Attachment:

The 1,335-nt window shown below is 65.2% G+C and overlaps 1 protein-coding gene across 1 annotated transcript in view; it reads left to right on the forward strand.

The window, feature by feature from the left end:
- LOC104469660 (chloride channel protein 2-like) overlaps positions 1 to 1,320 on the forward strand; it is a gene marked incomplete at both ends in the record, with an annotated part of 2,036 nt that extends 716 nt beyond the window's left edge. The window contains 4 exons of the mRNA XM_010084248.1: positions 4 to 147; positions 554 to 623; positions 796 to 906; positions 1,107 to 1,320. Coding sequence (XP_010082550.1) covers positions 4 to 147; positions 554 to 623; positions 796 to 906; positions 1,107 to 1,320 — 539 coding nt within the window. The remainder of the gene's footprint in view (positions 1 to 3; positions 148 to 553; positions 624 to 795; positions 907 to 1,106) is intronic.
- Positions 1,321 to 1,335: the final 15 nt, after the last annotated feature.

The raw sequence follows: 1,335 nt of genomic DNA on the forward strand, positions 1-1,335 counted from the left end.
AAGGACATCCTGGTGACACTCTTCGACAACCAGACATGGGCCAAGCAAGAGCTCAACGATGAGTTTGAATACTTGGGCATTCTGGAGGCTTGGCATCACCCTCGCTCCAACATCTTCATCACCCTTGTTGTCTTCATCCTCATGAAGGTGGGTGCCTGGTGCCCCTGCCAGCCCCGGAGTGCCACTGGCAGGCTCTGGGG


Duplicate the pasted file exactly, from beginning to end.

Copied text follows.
The 1,335-nt window shown below is 65.2% G+C and overlaps 1 protein-coding gene across 1 annotated transcript in view; it reads left to right on the forward strand.

The window, feature by feature from the left end:
- LOC104469660 (chloride channel protein 2-like) overlaps positions 1 to 1,320 on the forward strand; it is a gene marked incomplete at both ends in the record, with an annotated part of 2,036 nt that extends 716 nt beyond the window's left edge. The window contains 4 exons of the mRNA XM_010084248.1: positions 4 to 147; positions 554 to 623; positions 796 to 906; positions 1,107 to 1,320. Coding sequence (XP_010082550.1) covers positions 4 to 147; positions 554 to 623; positions 796 to 906; positions 1,107 to 1,320 — 539 coding nt within the window. The remainder of the gene's footprint in view (positions 1 to 3; positions 148 to 553; positions 624 to 795; positions 907 to 1,106) is intronic.
- Positions 1,321 to 1,335: the final 15 nt, after the last annotated feature.

The raw sequence follows: 1,335 nt of genomic DNA on the forward strand, positions 1-1,335 counted from the left end.
AAGGACATCCTGGTGACACTCTTCGACAACCAGACATGGGCCAAGCAAGAGCTCAACGATGAGTTTGAATACTTGGGCATTCTGGAGGCTTGGCATCACCCTCGCTCCAACATCTTCATCACCCTTGTTGTCTTCATCCTCATGAAGGTGGGTGCCTGGTGCCCCTGCCAGCCCCGGAGTGCCACTGGCAGGCTCTGGGG